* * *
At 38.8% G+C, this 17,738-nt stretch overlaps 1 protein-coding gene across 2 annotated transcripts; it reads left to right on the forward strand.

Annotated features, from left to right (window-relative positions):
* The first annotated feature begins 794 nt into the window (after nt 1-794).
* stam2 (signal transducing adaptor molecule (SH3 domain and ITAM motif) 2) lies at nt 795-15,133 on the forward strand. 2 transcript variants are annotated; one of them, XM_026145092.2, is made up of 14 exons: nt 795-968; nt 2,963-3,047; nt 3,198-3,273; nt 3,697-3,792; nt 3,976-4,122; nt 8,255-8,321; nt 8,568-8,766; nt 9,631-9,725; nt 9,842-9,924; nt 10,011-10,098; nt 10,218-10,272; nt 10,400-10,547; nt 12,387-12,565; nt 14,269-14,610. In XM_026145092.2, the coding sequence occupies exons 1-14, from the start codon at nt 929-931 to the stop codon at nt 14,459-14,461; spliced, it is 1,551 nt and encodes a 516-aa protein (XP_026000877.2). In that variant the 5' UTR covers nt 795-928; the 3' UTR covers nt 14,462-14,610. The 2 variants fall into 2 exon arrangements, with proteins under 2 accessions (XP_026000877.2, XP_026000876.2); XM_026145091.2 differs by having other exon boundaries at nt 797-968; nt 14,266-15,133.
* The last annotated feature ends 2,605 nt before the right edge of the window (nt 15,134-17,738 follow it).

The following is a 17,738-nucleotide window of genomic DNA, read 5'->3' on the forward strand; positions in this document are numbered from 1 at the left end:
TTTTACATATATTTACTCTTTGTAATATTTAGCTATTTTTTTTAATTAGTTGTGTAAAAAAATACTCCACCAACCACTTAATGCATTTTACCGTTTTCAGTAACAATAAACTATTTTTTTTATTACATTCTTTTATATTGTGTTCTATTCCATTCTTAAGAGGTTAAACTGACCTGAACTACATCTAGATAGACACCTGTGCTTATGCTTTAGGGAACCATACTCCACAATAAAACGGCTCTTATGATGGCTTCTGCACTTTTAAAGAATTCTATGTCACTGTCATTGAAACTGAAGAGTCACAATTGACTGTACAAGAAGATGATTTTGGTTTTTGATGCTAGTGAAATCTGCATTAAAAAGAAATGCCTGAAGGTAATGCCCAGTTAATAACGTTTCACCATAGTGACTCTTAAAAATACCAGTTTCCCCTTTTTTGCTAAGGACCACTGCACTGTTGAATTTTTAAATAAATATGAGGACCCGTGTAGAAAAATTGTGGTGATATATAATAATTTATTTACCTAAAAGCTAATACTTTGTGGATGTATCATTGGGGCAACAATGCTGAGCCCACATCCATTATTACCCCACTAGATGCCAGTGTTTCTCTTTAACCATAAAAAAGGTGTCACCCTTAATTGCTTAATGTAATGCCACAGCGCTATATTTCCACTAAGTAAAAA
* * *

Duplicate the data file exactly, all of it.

At 38.8% G+C, this 17,738-nt stretch overlaps 1 protein-coding gene across 2 annotated transcripts; it reads left to right on the forward strand.

Annotated features, from left to right (window-relative positions):
* The first annotated feature begins 794 nt into the window (after nt 1-794).
* stam2 (signal transducing adaptor molecule (SH3 domain and ITAM motif) 2) lies at nt 795-15,133 on the forward strand. 2 transcript variants are annotated; one of them, XM_026145092.2, is made up of 14 exons: nt 795-968; nt 2,963-3,047; nt 3,198-3,273; nt 3,697-3,792; nt 3,976-4,122; nt 8,255-8,321; nt 8,568-8,766; nt 9,631-9,725; nt 9,842-9,924; nt 10,011-10,098; nt 10,218-10,272; nt 10,400-10,547; nt 12,387-12,565; nt 14,269-14,610. In XM_026145092.2, the coding sequence occupies exons 1-14, from the start codon at nt 929-931 to the stop codon at nt 14,459-14,461; spliced, it is 1,551 nt and encodes a 516-aa protein (XP_026000877.2). In that variant the 5' UTR covers nt 795-928; the 3' UTR covers nt 14,462-14,610. The 2 variants fall into 2 exon arrangements, with proteins under 2 accessions (XP_026000877.2, XP_026000876.2); XM_026145091.2 differs by having other exon boundaries at nt 797-968; nt 14,266-15,133.
* The last annotated feature ends 2,605 nt before the right edge of the window (nt 15,134-17,738 follow it).

The following is a 17,738-nucleotide window of genomic DNA, read 5'->3' on the forward strand; positions in this document are numbered from 1 at the left end:
TTTTACATATATTTACTCTTTGTAATATTTAGCTATTTTTTTTAATTAGTTGTGTAAAAAAATACTCCACCAACCACTTAATGCATTTTACCGTTTTCAGTAACAATAAACTATTTTTTTTATTACATTCTTTTATATTGTGTTCTATTCCATTCTTAAGAGGTTAAACTGACCTGAACTACATCTAGATAGACACCTGTGCTTATGCTTTAGGGAACCATACTCCACAATAAAACGGCTCTTATGATGGCTTCTGCACTTTTAAAGAATTCTATGTCACTGTCATTGAAACTGAAGAGTCACAATTGACTGTACAAGAAGATGATTTTGGTTTTTGATGCTAGTGAAATCTGCATTAAAAAGAAATGCCTGAAGGTAATGCCCAGTTAATAACGTTTCACCATAGTGACTCTTAAAAATACCAGTTTCCCCTTTTTTGCTAAGGACCACTGCACTGTTGAATTTTTAAATAAATATGAGGACCCGTGTAGAAAAATTGTGGTGATATATAATAATTTATTTACCTAAAAGCTAATACTTTGTGGATGTATCATTGGGGCAACAATGCTGAGCCCACATCCATTATTACCCCACTAGATGCCAGTGTTTCTCTTTAACCATAAAAAAGGTGTCACCCTTAATTGCTTAATGTAATGCCACAGCGCTATATTTCCACTAAGTAAAAA